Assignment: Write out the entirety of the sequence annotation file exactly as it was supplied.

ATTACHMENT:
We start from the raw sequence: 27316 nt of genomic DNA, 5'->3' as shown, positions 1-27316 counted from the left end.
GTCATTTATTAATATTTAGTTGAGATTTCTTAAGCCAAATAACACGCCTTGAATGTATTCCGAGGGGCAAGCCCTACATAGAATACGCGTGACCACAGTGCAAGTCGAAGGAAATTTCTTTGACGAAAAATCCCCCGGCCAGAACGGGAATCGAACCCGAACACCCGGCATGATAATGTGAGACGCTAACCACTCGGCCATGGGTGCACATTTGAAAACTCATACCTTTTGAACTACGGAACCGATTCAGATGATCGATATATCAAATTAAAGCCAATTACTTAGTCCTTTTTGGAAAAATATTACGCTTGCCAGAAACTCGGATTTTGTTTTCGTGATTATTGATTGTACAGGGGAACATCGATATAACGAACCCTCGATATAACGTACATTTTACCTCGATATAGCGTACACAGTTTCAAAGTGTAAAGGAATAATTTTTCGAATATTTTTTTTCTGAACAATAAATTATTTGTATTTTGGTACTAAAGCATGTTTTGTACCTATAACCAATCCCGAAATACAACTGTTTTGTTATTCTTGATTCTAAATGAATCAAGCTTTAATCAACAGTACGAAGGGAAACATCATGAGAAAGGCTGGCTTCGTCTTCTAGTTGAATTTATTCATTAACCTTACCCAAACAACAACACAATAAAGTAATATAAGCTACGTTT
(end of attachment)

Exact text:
We start from the raw sequence: 27316 nt of genomic DNA, 5'->3' as shown, positions 1-27316 counted from the left end.
GTCATTTATTAATATTTAGTTGAGATTTCTTAAGCCAAATAACACGCCTTGAATGTATTCCGAGGGGCAAGCCCTACATAGAATACGCGTGACCACAGTGCAAGTCGAAGGAAATTTCTTTGACGAAAAATCCCCCGGCCAGAACGGGAATCGAACCCGAACACCCGGCATGATAATGTGAGACGCTAACCACTCGGCCATGGGTGCACATTTGAAAACTCATACCTTTTGAACTACGGAACCGATTCAGATGATCGATATATCAAATTAAAGCCAATTACTTAGTCCTTTTTGGAAAAATATTACGCTTGCCAGAAACTCGGATTTTGTTTTCGTGATTATTGATTGTACAGGGGAACATCGATATAACGAACCCTCGATATAACGTACATTTTACCTCGATATAGCGTACACAGTTTCAAAGTGTAAAGGAATAATTTTTCGAATATTTTTTTTCTGAACAATAAATTATTTGTATTTTGGTACTAAAGCATGTTTTGTACCTATAACCAATCCCGAAATACAACTGTTTTGTTATTCTTGATTCTAAATGAATCAAGCTTTAATCAACAGTACGAAGGGAAACATCATGAGAAAGGCTGGCTTCGTCTTCTAGTTGAATTTATTCATTAACCTTACCCAAACAACAACACAATAAAGTAATATAAGCTACGTTT